Things shaped by Manila’s bourgeois longings are no different. These include places enjoyed and used by them or lodged with their desires – not just any street but one that serves privileged folks; not just any footbridge but the one we dreamily cross. 

Today, however, these passageways have not been spared the crises that stem from modernity’s unregulated growth. They, too, have become places of decay. How are these places to be renewed if the people do not claim them collectively? 

Now at long last, Manila can be claimed as ours. We have begun to care for public space as a thing jointly owned. We may even have begun to care for the hoi polloi, the people who have long taken up public space as an abode. 

In a proper city, the collective space of roads, sidewalks, and bridges carries an entire community’s dream of moving up in the world. Quite literally, it mobilizes ordinary human wishes. It translates them into political demand. And it makes room for the reply apt to such demand. 

The proper city is a just one. If the city meets its citizens’ demands, they are less likely to resent having their comings-and-goings closely watched. Block the desire for movement or ignore demand – and the city dims with frustration and possibly, revolt.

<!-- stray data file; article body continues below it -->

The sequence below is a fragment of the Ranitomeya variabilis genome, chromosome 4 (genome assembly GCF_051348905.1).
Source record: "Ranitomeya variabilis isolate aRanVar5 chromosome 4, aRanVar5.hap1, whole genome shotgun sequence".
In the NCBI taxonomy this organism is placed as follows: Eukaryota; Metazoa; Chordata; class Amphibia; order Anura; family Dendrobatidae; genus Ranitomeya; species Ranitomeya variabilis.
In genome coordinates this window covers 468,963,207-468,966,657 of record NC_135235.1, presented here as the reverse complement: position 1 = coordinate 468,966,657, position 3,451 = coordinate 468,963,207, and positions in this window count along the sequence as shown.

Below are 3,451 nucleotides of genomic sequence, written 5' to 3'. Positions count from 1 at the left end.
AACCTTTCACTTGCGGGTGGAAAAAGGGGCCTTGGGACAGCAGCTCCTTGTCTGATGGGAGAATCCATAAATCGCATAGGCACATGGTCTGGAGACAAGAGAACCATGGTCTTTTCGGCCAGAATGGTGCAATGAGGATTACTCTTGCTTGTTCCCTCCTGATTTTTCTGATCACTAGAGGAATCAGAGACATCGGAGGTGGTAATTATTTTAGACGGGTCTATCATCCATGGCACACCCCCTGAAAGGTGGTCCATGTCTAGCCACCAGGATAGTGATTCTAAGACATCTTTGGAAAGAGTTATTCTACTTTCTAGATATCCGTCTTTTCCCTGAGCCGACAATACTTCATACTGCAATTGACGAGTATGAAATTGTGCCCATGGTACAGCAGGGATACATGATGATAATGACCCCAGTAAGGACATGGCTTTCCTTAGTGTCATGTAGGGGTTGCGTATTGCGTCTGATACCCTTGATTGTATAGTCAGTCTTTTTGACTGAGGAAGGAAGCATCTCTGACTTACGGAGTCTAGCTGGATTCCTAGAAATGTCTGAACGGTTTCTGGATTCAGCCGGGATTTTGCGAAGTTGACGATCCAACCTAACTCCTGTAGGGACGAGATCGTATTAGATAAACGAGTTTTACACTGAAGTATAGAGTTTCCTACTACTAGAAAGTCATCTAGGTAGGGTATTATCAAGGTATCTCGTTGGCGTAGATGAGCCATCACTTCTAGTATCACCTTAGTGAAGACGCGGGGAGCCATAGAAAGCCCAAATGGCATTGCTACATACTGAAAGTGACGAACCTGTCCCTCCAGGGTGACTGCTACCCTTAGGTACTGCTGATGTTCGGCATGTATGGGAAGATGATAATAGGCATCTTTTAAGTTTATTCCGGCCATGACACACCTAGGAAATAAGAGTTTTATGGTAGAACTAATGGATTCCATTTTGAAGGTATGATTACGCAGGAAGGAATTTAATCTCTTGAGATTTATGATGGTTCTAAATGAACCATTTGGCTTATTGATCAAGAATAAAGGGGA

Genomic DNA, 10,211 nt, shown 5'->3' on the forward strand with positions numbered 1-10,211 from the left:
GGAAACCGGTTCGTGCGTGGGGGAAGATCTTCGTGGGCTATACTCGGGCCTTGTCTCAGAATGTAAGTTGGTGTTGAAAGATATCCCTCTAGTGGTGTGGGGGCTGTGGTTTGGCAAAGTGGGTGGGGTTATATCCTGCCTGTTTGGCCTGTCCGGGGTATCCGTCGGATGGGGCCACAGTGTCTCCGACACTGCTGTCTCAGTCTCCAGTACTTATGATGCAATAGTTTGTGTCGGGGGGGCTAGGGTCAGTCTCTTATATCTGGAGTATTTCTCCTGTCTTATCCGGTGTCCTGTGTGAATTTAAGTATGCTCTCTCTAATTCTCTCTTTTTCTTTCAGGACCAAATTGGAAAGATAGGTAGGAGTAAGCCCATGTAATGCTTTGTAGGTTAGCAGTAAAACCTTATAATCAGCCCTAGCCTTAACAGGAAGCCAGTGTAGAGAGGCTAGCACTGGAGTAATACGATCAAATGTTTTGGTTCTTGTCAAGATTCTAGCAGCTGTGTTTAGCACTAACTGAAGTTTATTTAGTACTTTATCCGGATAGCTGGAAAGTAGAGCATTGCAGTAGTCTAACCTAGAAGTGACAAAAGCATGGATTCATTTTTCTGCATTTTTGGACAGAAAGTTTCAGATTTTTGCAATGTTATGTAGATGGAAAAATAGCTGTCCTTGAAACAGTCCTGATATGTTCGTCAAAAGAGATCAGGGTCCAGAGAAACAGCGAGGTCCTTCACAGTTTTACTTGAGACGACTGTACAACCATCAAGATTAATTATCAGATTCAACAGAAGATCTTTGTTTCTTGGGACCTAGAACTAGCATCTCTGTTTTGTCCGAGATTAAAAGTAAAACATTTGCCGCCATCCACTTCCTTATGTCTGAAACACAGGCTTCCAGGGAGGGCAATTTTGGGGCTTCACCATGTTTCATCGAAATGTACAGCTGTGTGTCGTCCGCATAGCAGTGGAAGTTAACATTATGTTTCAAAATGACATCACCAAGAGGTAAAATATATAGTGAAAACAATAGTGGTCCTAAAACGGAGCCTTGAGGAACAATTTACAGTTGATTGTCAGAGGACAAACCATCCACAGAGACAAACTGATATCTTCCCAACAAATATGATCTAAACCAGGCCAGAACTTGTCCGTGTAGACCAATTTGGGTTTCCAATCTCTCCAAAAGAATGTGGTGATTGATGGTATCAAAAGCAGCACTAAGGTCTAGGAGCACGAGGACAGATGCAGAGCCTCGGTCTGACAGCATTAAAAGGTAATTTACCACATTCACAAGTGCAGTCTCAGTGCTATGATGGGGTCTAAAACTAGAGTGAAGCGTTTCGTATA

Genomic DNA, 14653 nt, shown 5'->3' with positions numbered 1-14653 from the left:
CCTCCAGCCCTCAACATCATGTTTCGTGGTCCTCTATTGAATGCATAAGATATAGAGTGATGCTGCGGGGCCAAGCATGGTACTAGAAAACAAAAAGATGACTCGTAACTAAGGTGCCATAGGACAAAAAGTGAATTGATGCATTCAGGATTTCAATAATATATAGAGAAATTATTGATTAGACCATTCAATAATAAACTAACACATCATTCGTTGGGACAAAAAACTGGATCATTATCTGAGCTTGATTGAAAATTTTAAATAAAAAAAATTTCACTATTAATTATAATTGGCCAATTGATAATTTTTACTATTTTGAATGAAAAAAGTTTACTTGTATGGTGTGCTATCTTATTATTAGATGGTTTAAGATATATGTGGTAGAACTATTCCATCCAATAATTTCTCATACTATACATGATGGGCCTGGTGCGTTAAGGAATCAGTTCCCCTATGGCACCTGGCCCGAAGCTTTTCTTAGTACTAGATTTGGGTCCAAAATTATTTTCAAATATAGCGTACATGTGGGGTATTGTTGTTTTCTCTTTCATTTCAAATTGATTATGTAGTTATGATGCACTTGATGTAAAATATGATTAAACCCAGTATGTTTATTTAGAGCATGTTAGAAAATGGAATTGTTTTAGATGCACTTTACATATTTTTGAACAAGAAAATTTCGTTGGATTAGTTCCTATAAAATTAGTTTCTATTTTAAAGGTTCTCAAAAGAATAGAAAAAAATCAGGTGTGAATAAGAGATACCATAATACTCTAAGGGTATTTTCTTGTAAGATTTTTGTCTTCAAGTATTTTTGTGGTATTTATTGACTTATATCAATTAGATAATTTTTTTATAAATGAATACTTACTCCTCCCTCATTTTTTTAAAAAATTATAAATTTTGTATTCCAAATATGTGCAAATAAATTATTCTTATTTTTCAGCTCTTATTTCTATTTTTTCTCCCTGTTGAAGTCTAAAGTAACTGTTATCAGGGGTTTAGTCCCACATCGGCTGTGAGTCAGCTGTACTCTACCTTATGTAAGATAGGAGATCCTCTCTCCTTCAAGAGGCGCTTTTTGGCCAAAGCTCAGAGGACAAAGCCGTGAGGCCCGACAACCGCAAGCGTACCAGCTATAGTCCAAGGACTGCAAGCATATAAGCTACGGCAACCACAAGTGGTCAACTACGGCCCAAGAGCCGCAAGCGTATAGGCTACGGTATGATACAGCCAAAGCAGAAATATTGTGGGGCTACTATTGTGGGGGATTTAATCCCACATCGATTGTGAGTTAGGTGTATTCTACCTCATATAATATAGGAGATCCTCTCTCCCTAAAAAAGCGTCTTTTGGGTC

On Katipunan, the heavy traffic lured my curious gaze. To be sure, this road does not look damaged. But the experience it offers nowadays is that of apoplectic stalling. At the level of felt experience, it is a ruined passage. 

Katipunan made me think about the semblance of modern transport. It was being undone right there in the crush of vehicles. It was, after all, the bourgeois wish for pure mobility that fueled the practice of owning multiple cars beyond practical need.

This desire for pure movement is continuous with another passion. It traffics in the wish to parcel the world into private assets. The result in Manila, ironically, is disintegrated mobility. And heavy traffic is its symptom.

While I was musing on the passerelle, however, what eluded me was that the public space I was standing on had no proper roof. The bridge’s cover was torn in places. 

KATIPUNAN FOOTBRIDGE. This public space in Quezon City has no proper roof. Photo courtesy of John Labella

Then it rained. And I had no umbrella. Rain poured as if to impose on “all walks of life” questions of city-dwelling: Who are the pedestrians? Have they ever been mobile? Has Manila ever had a truly ambulant culture? If not, then what ends have the spaces for the people served all along?

Before I could carry on with my theoretic pose, the line between semblance and reality had already eroded. The caesura felt like a hole in my brain. Decayed thought seemed so achingly small I deemed it best to walk quickly off the bridge, into ruinous weather. – Rappler.com

John Labella, originally from Cebu, is an assistant professor at the Ateneo de Manila University. He earned his doctorate in English from Princeton. A scholar of modernist poetry and transnational American studies, John is also a poet.